Irish Governments from 2008 on fitted in with that ‘austerity’ agenda accepting with enthusiastic energy the dominant agenda of public-sector cuts. Although the capitulation to threats from the IMF and the EU seemed to show a lack of democratic control, they still had a choice, even if it was simply to raise a protest at the way their State was being treated. A ‘pragmatic’ approach to the powerful seemed the best option and by and large the approach fitted with the world view of the main parties.
Up until 2015, the North of Ireland had not suffered the same level of cuts to the public sector, welfare services and benefits or the same levels of unemployment or emigration, as the South. Initially this was because the Brown Labour Government in Britain opposed wholesale ‘austerity’ as the way out of the crisis. However, the elections of Governments in 2010 and 2015 committed to ‘austerity’ meant that the North then experienced in a more brutal way the sharp end of ‘austerity’ especially from 2015 onwards. Indeed it was even clearer by this stage that ‘austerity’ was a tool used by the Tory Government as part of a wider agenda to reassert Neoliberal thinking, regardless of any economic crisis – and to reject any serious consideration of alternative approaches.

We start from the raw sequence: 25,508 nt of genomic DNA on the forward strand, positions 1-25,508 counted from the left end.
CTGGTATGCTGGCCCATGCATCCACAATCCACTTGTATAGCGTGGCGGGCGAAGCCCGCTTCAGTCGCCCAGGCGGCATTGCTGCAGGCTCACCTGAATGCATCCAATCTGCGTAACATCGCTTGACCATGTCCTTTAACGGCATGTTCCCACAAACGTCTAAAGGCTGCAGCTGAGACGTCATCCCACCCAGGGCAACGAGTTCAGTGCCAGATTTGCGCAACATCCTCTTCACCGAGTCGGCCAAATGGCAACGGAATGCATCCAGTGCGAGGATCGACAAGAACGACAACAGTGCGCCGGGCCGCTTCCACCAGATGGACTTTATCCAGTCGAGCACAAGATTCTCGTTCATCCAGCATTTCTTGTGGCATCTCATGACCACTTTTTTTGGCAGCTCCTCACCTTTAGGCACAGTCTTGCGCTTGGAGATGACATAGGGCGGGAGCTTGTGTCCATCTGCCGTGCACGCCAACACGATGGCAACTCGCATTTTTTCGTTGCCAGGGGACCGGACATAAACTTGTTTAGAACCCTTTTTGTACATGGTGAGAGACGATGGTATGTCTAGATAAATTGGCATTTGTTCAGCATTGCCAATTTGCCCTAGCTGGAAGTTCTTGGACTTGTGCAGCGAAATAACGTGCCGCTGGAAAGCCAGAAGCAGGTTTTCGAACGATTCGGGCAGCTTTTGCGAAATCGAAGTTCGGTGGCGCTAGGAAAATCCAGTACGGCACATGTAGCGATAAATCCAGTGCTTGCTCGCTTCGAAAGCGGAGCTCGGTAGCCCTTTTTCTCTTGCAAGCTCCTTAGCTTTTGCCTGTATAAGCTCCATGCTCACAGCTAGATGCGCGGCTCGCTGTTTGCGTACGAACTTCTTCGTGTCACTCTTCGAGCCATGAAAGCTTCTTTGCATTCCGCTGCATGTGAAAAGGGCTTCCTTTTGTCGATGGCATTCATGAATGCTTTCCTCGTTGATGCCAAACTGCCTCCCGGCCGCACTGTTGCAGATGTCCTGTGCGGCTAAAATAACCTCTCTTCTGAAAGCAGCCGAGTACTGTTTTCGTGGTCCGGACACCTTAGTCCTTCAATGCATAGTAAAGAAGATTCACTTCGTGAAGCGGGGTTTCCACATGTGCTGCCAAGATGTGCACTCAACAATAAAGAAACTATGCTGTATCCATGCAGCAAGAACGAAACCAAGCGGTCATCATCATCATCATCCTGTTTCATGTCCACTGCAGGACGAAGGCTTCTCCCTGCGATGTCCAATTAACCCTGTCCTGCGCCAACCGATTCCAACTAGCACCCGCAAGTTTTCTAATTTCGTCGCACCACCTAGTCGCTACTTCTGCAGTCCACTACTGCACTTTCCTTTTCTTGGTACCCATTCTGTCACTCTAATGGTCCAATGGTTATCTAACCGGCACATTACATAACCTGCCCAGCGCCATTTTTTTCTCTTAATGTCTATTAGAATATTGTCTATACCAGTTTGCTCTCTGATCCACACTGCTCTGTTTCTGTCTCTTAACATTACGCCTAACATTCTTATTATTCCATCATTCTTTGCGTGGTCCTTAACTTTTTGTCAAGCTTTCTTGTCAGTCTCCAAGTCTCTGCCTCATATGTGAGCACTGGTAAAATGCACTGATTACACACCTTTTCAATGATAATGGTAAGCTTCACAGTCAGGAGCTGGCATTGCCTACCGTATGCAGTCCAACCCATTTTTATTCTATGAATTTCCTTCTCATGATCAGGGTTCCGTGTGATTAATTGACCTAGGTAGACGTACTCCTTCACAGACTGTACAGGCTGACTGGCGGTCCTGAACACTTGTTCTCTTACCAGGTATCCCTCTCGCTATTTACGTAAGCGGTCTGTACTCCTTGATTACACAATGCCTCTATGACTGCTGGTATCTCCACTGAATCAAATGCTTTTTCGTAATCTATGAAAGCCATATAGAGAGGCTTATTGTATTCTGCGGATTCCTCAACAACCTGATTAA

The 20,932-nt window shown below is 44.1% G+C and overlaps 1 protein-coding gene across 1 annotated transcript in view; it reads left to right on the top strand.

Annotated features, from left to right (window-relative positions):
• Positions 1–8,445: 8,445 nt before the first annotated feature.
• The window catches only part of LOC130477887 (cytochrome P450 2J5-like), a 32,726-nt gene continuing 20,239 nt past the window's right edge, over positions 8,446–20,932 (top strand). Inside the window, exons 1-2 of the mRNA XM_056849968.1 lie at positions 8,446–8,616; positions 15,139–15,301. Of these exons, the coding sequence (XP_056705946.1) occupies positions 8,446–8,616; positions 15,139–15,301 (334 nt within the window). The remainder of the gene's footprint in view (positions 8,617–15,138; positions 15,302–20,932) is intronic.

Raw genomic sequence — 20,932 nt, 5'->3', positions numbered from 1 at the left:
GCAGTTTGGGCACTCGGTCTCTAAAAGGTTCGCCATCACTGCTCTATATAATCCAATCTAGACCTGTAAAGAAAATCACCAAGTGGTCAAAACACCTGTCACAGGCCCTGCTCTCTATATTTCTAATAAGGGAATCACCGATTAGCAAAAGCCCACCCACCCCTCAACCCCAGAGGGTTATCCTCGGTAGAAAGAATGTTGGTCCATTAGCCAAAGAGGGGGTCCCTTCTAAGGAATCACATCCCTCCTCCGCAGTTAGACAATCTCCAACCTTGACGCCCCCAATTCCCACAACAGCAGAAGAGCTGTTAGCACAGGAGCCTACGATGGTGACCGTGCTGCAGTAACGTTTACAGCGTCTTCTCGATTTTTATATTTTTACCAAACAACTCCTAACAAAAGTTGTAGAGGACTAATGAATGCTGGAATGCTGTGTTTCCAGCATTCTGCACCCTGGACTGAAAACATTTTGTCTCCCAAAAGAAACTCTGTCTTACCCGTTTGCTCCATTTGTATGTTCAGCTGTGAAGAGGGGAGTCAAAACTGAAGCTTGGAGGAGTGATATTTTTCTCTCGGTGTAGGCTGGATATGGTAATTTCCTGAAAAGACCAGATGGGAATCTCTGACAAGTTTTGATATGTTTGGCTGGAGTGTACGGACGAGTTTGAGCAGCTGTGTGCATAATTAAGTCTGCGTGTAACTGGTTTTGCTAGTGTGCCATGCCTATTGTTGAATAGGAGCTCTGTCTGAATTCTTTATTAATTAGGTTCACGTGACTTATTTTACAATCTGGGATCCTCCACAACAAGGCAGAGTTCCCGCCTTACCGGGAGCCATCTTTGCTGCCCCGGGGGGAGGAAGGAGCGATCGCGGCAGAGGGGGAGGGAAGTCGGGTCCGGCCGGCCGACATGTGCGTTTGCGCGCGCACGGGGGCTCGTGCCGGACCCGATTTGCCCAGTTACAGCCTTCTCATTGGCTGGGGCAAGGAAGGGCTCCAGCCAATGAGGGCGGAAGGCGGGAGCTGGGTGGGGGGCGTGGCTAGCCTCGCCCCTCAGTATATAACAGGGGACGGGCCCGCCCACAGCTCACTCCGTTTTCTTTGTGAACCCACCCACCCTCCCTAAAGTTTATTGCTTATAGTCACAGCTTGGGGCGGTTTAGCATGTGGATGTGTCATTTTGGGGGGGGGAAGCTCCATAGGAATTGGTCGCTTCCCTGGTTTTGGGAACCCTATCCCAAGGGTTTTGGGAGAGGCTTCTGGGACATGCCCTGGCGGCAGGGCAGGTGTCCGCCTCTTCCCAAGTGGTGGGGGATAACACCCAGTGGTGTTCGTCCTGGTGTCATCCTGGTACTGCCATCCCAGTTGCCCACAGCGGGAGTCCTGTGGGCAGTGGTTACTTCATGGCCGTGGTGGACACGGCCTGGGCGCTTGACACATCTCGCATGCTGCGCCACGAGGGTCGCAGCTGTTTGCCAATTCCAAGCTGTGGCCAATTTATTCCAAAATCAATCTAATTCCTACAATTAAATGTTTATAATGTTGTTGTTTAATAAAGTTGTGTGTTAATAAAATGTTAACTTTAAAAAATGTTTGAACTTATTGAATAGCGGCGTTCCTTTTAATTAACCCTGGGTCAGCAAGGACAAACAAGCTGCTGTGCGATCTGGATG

Lack of democratic control in the North was of course exacerbated by the lack of agreement between the Nationalist and Unionist parties within the devolved Executive – largely linked to the old animosities over the constitutional question, the legacy of the conflict and continuing political uncertainty and distrust. However, it was also linked to different ideological positions on the new Neoliberal agenda. While the nationalist parties made some sort of a stand against ‘austerity’, the unionists demanded the implementation of the UK Government’s ‘austerity’ agenda.